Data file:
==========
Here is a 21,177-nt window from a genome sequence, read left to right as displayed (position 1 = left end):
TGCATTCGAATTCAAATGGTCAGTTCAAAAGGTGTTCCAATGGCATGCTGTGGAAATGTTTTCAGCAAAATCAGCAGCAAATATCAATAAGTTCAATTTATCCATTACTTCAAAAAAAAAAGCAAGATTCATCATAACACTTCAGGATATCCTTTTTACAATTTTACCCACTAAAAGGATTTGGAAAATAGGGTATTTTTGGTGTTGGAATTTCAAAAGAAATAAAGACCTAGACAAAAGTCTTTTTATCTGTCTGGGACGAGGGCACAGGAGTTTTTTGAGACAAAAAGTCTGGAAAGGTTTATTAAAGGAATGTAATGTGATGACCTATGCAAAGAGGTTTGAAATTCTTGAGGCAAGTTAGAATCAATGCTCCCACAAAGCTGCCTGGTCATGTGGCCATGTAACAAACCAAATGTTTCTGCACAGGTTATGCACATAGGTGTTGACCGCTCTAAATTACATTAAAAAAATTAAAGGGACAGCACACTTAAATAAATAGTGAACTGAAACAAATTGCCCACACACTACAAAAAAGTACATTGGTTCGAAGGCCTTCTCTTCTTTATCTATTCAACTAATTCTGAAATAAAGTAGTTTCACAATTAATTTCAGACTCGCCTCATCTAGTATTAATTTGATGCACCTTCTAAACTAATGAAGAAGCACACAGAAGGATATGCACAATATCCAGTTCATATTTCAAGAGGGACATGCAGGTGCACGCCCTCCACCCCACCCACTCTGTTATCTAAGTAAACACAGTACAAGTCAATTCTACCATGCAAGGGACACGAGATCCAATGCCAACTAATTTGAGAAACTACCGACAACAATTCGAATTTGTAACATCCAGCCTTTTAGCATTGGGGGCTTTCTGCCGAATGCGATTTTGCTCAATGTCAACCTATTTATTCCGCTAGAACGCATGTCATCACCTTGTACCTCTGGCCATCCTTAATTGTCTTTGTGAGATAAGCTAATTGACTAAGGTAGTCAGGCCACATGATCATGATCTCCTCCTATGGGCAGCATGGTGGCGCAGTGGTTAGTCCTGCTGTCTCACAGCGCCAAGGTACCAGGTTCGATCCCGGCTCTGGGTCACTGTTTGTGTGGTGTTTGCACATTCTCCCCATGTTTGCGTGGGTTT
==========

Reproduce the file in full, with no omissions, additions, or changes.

Here is a 21,177-nt window from a genome sequence, read left to right as displayed (position 1 = left end):
TGCATTCGAATTCAAATGGTCAGTTCAAAAGGTGTTCCAATGGCATGCTGTGGAAATGTTTTCAGCAAAATCAGCAGCAAATATCAATAAGTTCAATTTATCCATTACTTCAAAAAAAAAAGCAAGATTCATCATAACACTTCAGGATATCCTTTTTACAATTTTACCCACTAAAAGGATTTGGAAAATAGGGTATTTTTGGTGTTGGAATTTCAAAAGAAATAAAGACCTAGACAAAAGTCTTTTTATCTGTCTGGGACGAGGGCACAGGAGTTTTTTGAGACAAAAAGTCTGGAAAGGTTTATTAAAGGAATGTAATGTGATGACCTATGCAAAGAGGTTTGAAATTCTTGAGGCAAGTTAGAATCAATGCTCCCACAAAGCTGCCTGGTCATGTGGCCATGTAACAAACCAAATGTTTCTGCACAGGTTATGCACATAGGTGTTGACCGCTCTAAATTACATTAAAAAAATTAAAGGGACAGCACACTTAAATAAATAGTGAACTGAAACAAATTGCCCACACACTACAAAAAAGTACATTGGTTCGAAGGCCTTCTCTTCTTTATCTATTCAACTAATTCTGAAATAAAGTAGTTTCACAATTAATTTCAGACTCGCCTCATCTAGTATTAATTTGATGCACCTTCTAAACTAATGAAGAAGCACACAGAAGGATATGCACAATATCCAGTTCATATTTCAAGAGGGACATGCAGGTGCACGCCCTCCACCCCACCCACTCTGTTATCTAAGTAAACACAGTACAAGTCAATTCTACCATGCAAGGGACACGAGATCCAATGCCAACTAATTTGAGAAACTACCGACAACAATTCGAATTTGTAACATCCAGCCTTTTAGCATTGGGGGCTTTCTGCCGAATGCGATTTTGCTCAATGTCAACCTATTTATTCCGCTAGAACGCATGTCATCACCTTGTACCTCTGGCCATCCTTAATTGTCTTTGTGAGATAAGCTAATTGACTAAGGTAGTCAGGCCACATGATCATGATCTCCTCCTATGGGCAGCATGGTGGCGCAGTGGTTAGTCCTGCTGTCTCACAGCGCCAAGGTACCAGGTTCGATCCCGGCTCTGGGTCACTGTTTGTGTGGTGTTTGCACATTCTCCCCATGTTTGCGTGGGTTT